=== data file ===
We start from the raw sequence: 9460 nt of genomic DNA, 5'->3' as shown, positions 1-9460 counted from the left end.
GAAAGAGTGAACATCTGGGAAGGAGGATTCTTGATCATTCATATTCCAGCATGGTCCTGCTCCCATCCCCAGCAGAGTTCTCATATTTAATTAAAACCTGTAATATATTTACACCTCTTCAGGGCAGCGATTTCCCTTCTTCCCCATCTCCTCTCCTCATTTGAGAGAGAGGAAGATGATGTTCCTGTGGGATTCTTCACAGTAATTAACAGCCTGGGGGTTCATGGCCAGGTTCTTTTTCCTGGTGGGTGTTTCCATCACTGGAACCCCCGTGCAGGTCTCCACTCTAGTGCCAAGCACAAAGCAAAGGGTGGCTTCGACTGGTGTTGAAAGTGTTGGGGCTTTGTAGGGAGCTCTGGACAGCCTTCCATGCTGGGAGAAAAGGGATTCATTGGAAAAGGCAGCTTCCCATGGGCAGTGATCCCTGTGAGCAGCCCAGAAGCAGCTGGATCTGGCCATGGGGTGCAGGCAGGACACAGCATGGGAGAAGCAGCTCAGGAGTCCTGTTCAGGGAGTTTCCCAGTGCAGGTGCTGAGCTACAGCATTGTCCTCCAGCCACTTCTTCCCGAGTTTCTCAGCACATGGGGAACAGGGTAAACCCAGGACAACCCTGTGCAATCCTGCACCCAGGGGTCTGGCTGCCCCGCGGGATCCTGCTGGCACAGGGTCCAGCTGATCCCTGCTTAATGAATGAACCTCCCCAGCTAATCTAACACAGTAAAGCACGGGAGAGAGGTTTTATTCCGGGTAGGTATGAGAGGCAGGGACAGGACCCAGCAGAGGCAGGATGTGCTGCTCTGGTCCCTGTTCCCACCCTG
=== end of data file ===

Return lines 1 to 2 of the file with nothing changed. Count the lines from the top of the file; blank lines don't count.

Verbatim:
We start from the raw sequence: 9460 nt of genomic DNA, 5'->3' as shown, positions 1-9460 counted from the left end.
GAAAGAGTGAACATCTGGGAAGGAGGATTCTTGATCATTCATATTCCAGCATGGTCCTGCTCCCATCCCCAGCAGAGTTCTCATATTTAATTAAAACCTGTAATATATTTACACCTCTTCAGGGCAGCGATTTCCCTTCTTCCCCATCTCCTCTCCTCATTTGAGAGAGAGGAAGATGATGTTCCTGTGGGATTCTTCACAGTAATTAACAGCCTGGGGGTTCATGGCCAGGTTCTTTTTCCTGGTGGGTGTTTCCATCACTGGAACCCCCGTGCAGGTCTCCACTCTAGTGCCAAGCACAAAGCAAAGGGTGGCTTCGACTGGTGTTGAAAGTGTTGGGGCTTTGTAGGGAGCTCTGGACAGCCTTCCATGCTGGGAGAAAAGGGATTCATTGGAAAAGGCAGCTTCCCATGGGCAGTGATCCCTGTGAGCAGCCCAGAAGCAGCTGGATCTGGCCATGGGGTGCAGGCAGGACACAGCATGGGAGAAGCAGCTCAGGAGTCCTGTTCAGGGAGTTTCCCAGTGCAGGTGCTGAGCTACAGCATTGTCCTCCAGCCACTTCTTCCCGAGTTTCTCAGCACATGGGGAACAGGGTAAACCCAGGACAACCCTGTGCAATCCTGCACCCAGGGGTCTGGCTGCCCCGCGGGATCCTGCTGGCACAGGGTCCAGCTGATCCCTGCTTAATGAATGAACCTCCCCAGCTAATCTAACACAGTAAAGCACGGGAGAGAGGTTTTATTCCGGGTAGGTATGAGAGGCAGGGACAGGACCCAGCAGAGGCAGGATGTGCTGCTCTGGTCCCTGTTCCCACCCTG